DW: Some people in Germany are a little distrustful of NATO and the Cold War rhetoric of antagonism towards Russia. They aren't Trump supporters, but they certainly don't want conflict with Russia either. Do you think there's any truth to the idea that we make the threat of Russia bigger than it is?
No, absolutely not. For 400 years, Russia has always used every element of its power, whether it's economic, diplomatic, or military power, to achieve what it wanted. We need to be realistic about it: Russia only respects strength. Russia's the one that invaded Ukraine, Russia's the one that invaded Georgia, Russia's the one that's threatening Baltic countries, and talks about Romania, Denmark, and Sweden being nuclear targets — this is a real threat.
Now, there's not a long line of Russian tanks sitting across the border with engines running waiting to launch a ground invasion. I don't expect that, although they've retained that capability in combination with cyber-warfare and misinformation, and the threat of nuclear weapons. All of us, including the US, disarmed significantly in the last few years because we thought Russia was going to be our partner. The last American tank went home from Germany five years ago. The Bundeswehr almost completely disarmed, and now because of what Russia has done, everybody is hustling to rebuild sufficient capability to deter.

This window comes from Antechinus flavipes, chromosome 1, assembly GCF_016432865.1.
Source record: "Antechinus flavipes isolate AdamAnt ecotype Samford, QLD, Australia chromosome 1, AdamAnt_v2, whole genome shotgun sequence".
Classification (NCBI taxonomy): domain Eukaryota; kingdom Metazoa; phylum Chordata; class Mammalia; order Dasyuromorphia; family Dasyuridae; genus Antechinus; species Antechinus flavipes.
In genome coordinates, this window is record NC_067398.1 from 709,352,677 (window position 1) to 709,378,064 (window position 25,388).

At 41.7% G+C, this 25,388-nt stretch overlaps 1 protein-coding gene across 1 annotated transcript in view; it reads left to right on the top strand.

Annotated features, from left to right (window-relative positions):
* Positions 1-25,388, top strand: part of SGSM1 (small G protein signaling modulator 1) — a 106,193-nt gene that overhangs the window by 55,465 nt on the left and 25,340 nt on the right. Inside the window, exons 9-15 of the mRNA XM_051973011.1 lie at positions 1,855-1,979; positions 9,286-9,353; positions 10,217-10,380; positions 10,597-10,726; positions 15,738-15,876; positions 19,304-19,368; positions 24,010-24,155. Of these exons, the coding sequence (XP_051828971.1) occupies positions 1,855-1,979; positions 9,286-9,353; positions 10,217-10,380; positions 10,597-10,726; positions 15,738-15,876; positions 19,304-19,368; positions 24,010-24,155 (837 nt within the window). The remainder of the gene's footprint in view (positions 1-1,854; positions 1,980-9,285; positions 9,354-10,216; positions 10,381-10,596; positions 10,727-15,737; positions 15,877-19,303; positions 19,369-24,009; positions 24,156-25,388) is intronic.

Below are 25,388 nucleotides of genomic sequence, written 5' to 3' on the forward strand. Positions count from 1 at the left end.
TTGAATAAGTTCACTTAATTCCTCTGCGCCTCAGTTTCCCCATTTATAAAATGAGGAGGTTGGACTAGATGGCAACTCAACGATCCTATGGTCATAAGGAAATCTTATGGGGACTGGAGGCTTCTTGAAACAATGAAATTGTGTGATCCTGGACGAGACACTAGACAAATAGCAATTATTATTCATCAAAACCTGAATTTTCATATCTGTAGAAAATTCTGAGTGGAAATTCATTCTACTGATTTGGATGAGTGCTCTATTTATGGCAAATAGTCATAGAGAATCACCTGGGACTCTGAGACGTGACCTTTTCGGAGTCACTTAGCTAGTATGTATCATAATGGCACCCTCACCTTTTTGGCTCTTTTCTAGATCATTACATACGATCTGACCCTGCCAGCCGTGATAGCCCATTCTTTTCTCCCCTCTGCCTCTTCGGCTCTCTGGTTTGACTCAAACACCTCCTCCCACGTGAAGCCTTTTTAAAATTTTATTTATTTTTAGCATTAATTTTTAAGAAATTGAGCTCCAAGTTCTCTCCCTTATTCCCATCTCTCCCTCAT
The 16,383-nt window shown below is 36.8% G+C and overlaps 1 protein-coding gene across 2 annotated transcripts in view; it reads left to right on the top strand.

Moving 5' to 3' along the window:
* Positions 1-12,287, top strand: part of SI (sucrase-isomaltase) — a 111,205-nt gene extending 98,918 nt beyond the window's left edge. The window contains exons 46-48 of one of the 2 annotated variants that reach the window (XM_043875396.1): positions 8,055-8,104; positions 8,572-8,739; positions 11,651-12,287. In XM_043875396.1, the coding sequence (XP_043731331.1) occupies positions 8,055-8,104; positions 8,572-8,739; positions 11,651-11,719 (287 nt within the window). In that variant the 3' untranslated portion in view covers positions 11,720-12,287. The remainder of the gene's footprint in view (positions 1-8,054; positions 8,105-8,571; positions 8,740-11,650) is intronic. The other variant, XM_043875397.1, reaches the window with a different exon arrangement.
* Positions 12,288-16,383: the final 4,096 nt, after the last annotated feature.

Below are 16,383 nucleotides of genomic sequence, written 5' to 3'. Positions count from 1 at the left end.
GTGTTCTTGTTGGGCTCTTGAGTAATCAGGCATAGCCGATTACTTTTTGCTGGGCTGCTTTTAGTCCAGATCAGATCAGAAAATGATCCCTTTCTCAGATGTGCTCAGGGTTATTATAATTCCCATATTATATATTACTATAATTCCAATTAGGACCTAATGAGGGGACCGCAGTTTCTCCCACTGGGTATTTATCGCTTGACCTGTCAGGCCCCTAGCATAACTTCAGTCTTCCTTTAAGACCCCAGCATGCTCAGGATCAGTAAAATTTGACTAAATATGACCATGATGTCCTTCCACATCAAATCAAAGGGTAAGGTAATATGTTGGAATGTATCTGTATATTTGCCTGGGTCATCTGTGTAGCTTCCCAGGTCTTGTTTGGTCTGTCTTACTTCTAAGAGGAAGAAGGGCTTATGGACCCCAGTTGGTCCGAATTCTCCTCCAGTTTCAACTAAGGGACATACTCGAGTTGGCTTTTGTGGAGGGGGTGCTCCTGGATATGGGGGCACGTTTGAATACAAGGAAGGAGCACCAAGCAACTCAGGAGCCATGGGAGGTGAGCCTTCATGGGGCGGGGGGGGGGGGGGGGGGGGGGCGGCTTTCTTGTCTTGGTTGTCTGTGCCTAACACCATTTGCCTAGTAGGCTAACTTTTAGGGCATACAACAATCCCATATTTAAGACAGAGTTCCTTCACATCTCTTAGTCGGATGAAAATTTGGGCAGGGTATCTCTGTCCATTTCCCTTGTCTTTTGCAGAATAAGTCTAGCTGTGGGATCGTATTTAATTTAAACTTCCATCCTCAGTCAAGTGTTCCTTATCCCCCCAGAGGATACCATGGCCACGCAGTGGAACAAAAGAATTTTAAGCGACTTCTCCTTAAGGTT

DW: So in that context, how worrying was this summit, and the apparent hold that Putin has over Trump?
Well, the fact that they met is not bad. In fact, the tenser the situation is the more you would want people to meet to make sure there are no misunderstandings. The problem is so many people don't have confidence in what President Trump is doing or saying. Meeting for the sake of meeting is not helpful if you're not clear about expectations and if you're not putting pressure on Russia. Again, the Russians only respect strength, and I think right now the alliance does not look strong, and the president does not look strong.